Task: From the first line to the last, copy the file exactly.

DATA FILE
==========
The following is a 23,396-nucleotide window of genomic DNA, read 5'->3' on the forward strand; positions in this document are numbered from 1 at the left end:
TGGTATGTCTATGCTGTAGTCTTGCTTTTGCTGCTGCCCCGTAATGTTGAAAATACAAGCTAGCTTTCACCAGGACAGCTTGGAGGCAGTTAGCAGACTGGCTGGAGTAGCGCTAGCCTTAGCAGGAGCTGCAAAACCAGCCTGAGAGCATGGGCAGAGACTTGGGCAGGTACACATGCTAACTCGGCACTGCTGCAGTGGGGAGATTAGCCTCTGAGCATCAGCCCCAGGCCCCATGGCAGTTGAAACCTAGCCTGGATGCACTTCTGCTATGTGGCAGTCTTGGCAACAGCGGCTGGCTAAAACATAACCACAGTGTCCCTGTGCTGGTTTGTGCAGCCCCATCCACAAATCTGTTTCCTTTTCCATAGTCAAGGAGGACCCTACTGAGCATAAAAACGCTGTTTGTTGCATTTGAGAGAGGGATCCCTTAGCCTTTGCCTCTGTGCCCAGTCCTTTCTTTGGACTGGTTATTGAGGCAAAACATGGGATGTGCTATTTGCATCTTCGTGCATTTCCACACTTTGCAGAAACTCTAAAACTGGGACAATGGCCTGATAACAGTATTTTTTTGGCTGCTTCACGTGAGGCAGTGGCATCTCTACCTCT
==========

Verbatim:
The following is a 23,396-nucleotide window of genomic DNA, read 5'->3' on the forward strand; positions in this document are numbered from 1 at the left end:
TGGTATGTCTATGCTGTAGTCTTGCTTTTGCTGCTGCCCCGTAATGTTGAAAATACAAGCTAGCTTTCACCAGGACAGCTTGGAGGCAGTTAGCAGACTGGCTGGAGTAGCGCTAGCCTTAGCAGGAGCTGCAAAACCAGCCTGAGAGCATGGGCAGAGACTTGGGCAGGTACACATGCTAACTCGGCACTGCTGCAGTGGGGAGATTAGCCTCTGAGCATCAGCCCCAGGCCCCATGGCAGTTGAAACCTAGCCTGGATGCACTTCTGCTATGTGGCAGTCTTGGCAACAGCGGCTGGCTAAAACATAACCACAGTGTCCCTGTGCTGGTTTGTGCAGCCCCATCCACAAATCTGTTTCCTTTTCCATAGTCAAGGAGGACCCTACTGAGCATAAAAACGCTGTTTGTTGCATTTGAGAGAGGGATCCCTTAGCCTTTGCCTCTGTGCCCAGTCCTTTCTTTGGACTGGTTATTGAGGCAAAACATGGGATGTGCTATTTGCATCTTCGTGCATTTCCACACTTTGCAGAAACTCTAAAACTGGGACAATGGCCTGATAACAGTATTTTTTTGGCTGCTTCACGTGAGGCAGTGGCATCTCTACCTCT